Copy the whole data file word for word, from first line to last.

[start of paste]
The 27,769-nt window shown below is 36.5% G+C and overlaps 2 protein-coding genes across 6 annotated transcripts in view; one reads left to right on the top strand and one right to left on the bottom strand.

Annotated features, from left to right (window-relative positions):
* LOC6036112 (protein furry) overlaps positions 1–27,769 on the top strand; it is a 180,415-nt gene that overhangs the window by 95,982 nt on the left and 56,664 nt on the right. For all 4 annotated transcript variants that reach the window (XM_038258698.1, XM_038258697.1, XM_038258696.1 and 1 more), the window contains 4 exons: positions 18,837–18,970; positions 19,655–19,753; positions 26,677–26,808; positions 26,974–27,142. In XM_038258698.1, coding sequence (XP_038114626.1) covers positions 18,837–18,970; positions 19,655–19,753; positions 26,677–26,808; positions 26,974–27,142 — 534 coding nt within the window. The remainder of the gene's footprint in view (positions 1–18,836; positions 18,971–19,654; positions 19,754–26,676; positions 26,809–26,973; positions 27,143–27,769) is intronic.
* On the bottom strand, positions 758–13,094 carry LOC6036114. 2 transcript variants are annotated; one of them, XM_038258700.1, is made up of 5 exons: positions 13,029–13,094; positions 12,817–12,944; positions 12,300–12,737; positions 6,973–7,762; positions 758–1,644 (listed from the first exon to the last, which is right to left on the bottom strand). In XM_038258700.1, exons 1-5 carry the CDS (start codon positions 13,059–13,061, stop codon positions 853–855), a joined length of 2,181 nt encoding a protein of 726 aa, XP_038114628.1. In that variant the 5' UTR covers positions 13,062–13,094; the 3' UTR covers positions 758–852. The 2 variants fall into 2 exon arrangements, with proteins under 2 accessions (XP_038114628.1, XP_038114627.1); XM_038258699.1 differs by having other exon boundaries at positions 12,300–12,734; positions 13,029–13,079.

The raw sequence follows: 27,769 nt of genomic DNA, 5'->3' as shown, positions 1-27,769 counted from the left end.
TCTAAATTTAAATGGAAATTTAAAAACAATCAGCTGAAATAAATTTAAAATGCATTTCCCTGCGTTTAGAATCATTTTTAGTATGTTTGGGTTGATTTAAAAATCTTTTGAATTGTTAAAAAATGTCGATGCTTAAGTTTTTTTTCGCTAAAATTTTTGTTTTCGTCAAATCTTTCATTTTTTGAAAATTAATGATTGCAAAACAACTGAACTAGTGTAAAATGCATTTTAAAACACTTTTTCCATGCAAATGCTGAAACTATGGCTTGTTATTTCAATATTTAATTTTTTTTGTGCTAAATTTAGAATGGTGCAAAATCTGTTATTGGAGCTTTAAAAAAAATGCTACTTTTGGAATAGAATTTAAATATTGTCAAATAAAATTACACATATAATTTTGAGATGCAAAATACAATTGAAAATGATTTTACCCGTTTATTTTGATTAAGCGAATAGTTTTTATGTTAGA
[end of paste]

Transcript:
The 27,769-nt window shown below is 36.5% G+C and overlaps 2 protein-coding genes across 6 annotated transcripts in view; one reads left to right on the top strand and one right to left on the bottom strand.

Annotated features, from left to right (window-relative positions):
* LOC6036112 (protein furry) overlaps positions 1–27,769 on the top strand; it is a 180,415-nt gene that overhangs the window by 95,982 nt on the left and 56,664 nt on the right. For all 4 annotated transcript variants that reach the window (XM_038258698.1, XM_038258697.1, XM_038258696.1 and 1 more), the window contains 4 exons: positions 18,837–18,970; positions 19,655–19,753; positions 26,677–26,808; positions 26,974–27,142. In XM_038258698.1, coding sequence (XP_038114626.1) covers positions 18,837–18,970; positions 19,655–19,753; positions 26,677–26,808; positions 26,974–27,142 — 534 coding nt within the window. The remainder of the gene's footprint in view (positions 1–18,836; positions 18,971–19,654; positions 19,754–26,676; positions 26,809–26,973; positions 27,143–27,769) is intronic.
* On the bottom strand, positions 758–13,094 carry LOC6036114. 2 transcript variants are annotated; one of them, XM_038258700.1, is made up of 5 exons: positions 13,029–13,094; positions 12,817–12,944; positions 12,300–12,737; positions 6,973–7,762; positions 758–1,644 (listed from the first exon to the last, which is right to left on the bottom strand). In XM_038258700.1, exons 1-5 carry the CDS (start codon positions 13,059–13,061, stop codon positions 853–855), a joined length of 2,181 nt encoding a protein of 726 aa, XP_038114628.1. In that variant the 5' UTR covers positions 13,062–13,094; the 3' UTR covers positions 758–852. The 2 variants fall into 2 exon arrangements, with proteins under 2 accessions (XP_038114628.1, XP_038114627.1); XM_038258699.1 differs by having other exon boundaries at positions 12,300–12,734; positions 13,029–13,079.

The raw sequence follows: 27,769 nt of genomic DNA, 5'->3' as shown, positions 1-27,769 counted from the left end.
TCTAAATTTAAATGGAAATTTAAAAACAATCAGCTGAAATAAATTTAAAATGCATTTCCCTGCGTTTAGAATCATTTTTAGTATGTTTGGGTTGATTTAAAAATCTTTTGAATTGTTAAAAAATGTCGATGCTTAAGTTTTTTTTCGCTAAAATTTTTGTTTTCGTCAAATCTTTCATTTTTTGAAAATTAATGATTGCAAAACAACTGAACTAGTGTAAAATGCATTTTAAAACACTTTTTCCATGCAAATGCTGAAACTATGGCTTGTTATTTCAATATTTAATTTTTTTTGTGCTAAATTTAGAATGGTGCAAAATCTGTTATTGGAGCTTTAAAAAAAATGCTACTTTTGGAATAGAATTTAAATATTGTCAAATAAAATTACACATATAATTTTGAGATGCAAAATACAATTGAAAATGATTTTACCCGTTTATTTTGATTAAGCGAATAGTTTTTATGTTAGA